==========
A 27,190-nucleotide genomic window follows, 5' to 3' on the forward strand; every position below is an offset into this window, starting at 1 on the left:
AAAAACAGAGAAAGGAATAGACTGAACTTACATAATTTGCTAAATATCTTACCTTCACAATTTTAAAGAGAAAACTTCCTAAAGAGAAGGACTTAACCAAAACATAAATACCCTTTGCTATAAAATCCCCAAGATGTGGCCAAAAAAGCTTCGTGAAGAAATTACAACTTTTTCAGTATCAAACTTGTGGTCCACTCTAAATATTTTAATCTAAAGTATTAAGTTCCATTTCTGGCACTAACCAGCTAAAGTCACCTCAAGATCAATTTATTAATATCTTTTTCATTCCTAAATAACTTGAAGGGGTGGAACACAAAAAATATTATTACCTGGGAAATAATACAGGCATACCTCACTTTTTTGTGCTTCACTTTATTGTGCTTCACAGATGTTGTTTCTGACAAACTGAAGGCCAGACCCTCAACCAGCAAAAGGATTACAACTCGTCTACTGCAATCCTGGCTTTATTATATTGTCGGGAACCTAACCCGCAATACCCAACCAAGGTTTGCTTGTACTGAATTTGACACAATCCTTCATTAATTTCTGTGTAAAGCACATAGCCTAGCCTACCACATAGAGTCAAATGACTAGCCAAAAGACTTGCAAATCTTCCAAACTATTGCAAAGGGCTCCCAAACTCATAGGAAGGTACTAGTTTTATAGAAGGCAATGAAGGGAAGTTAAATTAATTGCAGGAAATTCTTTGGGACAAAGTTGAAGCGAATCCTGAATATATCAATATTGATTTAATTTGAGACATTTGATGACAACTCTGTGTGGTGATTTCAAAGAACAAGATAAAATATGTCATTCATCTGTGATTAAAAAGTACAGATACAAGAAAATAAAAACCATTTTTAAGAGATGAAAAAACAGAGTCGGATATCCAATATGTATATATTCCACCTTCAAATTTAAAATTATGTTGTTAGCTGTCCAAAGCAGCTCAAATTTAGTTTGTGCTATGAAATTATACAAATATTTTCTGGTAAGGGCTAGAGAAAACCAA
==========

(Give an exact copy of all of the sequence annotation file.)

A 27,190-nucleotide genomic window follows, 5' to 3' on the forward strand; every position below is an offset into this window, starting at 1 on the left:
AAAAACAGAGAAAGGAATAGACTGAACTTACATAATTTGCTAAATATCTTACCTTCACAATTTTAAAGAGAAAACTTCCTAAAGAGAAGGACTTAACCAAAACATAAATACCCTTTGCTATAAAATCCCCAAGATGTGGCCAAAAAAGCTTCGTGAAGAAATTACAACTTTTTCAGTATCAAACTTGTGGTCCACTCTAAATATTTTAATCTAAAGTATTAAGTTCCATTTCTGGCACTAACCAGCTAAAGTCACCTCAAGATCAATTTATTAATATCTTTTTCATTCCTAAATAACTTGAAGGGGTGGAACACAAAAAATATTATTACCTGGGAAATAATACAGGCATACCTCACTTTTTTGTGCTTCACTTTATTGTGCTTCACAGATGTTGTTTCTGACAAACTGAAGGCCAGACCCTCAACCAGCAAAAGGATTACAACTCGTCTACTGCAATCCTGGCTTTATTATATTGTCGGGAACCTAACCCGCAATACCCAACCAAGGTTTGCTTGTACTGAATTTGACACAATCCTTCATTAATTTCTGTGTAAAGCACATAGCCTAGCCTACCACATAGAGTCAAATGACTAGCCAAAAGACTTGCAAATCTTCCAAACTATTGCAAAGGGCTCCCAAACTCATAGGAAGGTACTAGTTTTATAGAAGGCAATGAAGGGAAGTTAAATTAATTGCAGGAAATTCTTTGGGACAAAGTTGAAGCGAATCCTGAATATATCAATATTGATTTAATTTGAGACATTTGATGACAACTCTGTGTGGTGATTTCAAAGAACAAGATAAAATATGTCATTCATCTGTGATTAAAAAGTACAGATACAAGAAAATAAAAACCATTTTTAAGAGATGAAAAAACAGAGTCGGATATCCAATATGTATATATTCCACCTTCAAATTTAAAATTATGTTGTTAGCTGTCCAAAGCAGCTCAAATTTAGTTTGTGCTATGAAATTATACAAATATTTTCTGGTAAGGGCTAGAGAAAACCAA